Heading farther south and passing through Illinois, Arkansas and even some Mississippi and Tennessee, I ran into a lot of bikers. Not literally, and that’s a good thing too, since motorcyclists in the US - at least this part - seem to view wearing a helmet as anything but a neccessity. I guess natural selection doing it’s work on this group because I haven’t seen as many bikers as I had expected and the lack of headwear explains it. Ofcourse, wearing a helmet and pretty much nothing -but- a helmet (ok, he was wearing shorts and slippers) isn’t going to do you a lot of good either, when you hit that pavement at 70 mph.
Another reason I’m not seeing a whole lot of motorcycles might be the attitude towards speeding, which seems to be present in any state. I see very few people speeding and when they do, they generally speed as a group. For example, the entire left lane of a highway going 5 or 10 mph over the maximum. I’ve seen very few solo speeders and even those didn’t go all that fast. Combine the lack of speed with the abundance of straight roads and generally uninteresting turns and the motorcycle becomes an uncomfortable - no AC or cupholder - alternative to the car. And as far as the motorcycles I do see go, they’re all chrome and no speed. Harley’s, Honda Goldwings, Kawasaki Voyagers, etc.
And while I’m on the topic of traffic: what’s up with putting 4 stop signs on a 4-way intersection? I’ve stopped counting the number of times I’ve accidentally waited for someone else to move with me sitting at a stop sign. Afterall, in Europe a stop sign generally means you have to come to a full stop and yield. Once traffic clears and you get an opening, you roll. But with stop signs on all ways, the intersection feels more like a busy bakery, with people eyeballing eachother to see if everyone remembers who came first, because your turn to go is about to come up.
It works most of the time and at least stopping everybody at the intersection will reduce the speed of any forthcoming crashes. But people seem to ignore normal rules for yielding - or they simply don’t know them - when they’re at an all-way stop intersection. I’ve seen quite a few near misses of people driving into the intersection at once or nearly rear-ending the car in front of them if it was going before it was its turn. And when that turn actually comes up isn’t exactly clear either.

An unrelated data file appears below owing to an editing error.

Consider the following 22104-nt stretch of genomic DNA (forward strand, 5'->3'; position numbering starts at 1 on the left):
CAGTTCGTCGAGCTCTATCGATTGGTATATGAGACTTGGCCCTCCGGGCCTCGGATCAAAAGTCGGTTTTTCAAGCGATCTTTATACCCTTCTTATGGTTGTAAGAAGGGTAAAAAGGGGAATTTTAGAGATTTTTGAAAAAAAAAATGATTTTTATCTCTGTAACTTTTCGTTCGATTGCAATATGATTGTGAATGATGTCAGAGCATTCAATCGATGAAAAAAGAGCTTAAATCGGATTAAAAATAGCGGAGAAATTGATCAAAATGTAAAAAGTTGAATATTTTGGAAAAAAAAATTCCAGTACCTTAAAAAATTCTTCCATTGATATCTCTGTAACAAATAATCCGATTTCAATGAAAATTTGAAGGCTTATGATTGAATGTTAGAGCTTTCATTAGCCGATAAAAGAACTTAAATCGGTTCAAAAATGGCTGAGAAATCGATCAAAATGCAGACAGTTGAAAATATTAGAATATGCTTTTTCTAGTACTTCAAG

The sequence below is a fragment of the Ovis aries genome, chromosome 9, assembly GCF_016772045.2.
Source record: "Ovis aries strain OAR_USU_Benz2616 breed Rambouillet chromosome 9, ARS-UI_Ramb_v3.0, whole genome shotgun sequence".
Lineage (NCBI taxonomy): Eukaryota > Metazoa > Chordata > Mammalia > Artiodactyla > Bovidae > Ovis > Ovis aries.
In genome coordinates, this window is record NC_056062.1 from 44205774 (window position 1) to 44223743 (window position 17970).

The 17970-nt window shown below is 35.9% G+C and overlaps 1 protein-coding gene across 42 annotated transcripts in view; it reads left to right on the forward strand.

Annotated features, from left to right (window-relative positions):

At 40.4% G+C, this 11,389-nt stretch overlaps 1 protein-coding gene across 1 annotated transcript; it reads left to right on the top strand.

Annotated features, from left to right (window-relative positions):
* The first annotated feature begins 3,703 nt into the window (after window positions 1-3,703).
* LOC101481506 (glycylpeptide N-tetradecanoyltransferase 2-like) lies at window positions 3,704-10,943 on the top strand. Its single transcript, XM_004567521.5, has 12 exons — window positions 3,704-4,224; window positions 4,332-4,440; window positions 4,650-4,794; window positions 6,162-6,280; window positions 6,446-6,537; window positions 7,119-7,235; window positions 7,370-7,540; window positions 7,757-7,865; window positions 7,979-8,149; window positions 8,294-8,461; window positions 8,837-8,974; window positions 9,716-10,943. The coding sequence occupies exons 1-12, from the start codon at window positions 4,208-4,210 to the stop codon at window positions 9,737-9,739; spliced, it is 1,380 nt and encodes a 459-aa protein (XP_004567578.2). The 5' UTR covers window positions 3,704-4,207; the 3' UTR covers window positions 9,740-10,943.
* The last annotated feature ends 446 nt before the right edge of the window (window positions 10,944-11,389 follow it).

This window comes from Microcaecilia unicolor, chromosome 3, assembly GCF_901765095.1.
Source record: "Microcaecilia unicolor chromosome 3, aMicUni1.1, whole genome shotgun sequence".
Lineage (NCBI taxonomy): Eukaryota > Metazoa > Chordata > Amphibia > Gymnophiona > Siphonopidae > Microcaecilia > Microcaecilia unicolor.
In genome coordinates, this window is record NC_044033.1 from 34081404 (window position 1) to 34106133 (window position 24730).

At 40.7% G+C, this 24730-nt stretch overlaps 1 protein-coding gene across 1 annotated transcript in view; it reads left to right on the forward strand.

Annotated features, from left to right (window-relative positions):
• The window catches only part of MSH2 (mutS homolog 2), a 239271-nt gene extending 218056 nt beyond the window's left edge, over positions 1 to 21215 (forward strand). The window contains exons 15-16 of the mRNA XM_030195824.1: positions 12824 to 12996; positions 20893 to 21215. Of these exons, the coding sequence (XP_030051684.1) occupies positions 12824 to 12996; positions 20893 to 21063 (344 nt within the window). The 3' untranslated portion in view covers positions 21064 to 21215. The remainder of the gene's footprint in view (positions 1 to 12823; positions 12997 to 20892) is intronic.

Of course I read the rules, which are more or less logical, even though they include the phrase “whoever arrives at the stop line first”, which would be more than debatable. But the clincher is the rule that applies in case all 4 ways fill up: “If four vehicles stop, drivers generally use gestures and other forms of communication to establish right-of-way. In some areas, the custom is for the north-south or the more-trafficked road to have priority, although this is rare.” Erm… ok. I think in this modern day and age, these rules may need a little work. But of course I have no access to actual statistics, so for all I know this ’system’ might actually be safe.
Amusing: I passed through Holland, Arkansas yesterday. Population: 246. What can I say? Don’t move to Holland. Apart from bits like that, an immense freight train and some local oddities, I wouldn’t recommend Arkansas for a scenic drive. More so because I actually took the ’scenic route’ if I’m to believe one of the best-selling roadmaps of the US and in this case, scenic meant ‘less concrete’ at best.— tags: arkansas, illinois, mississippi, tennessee, usa roadtrip.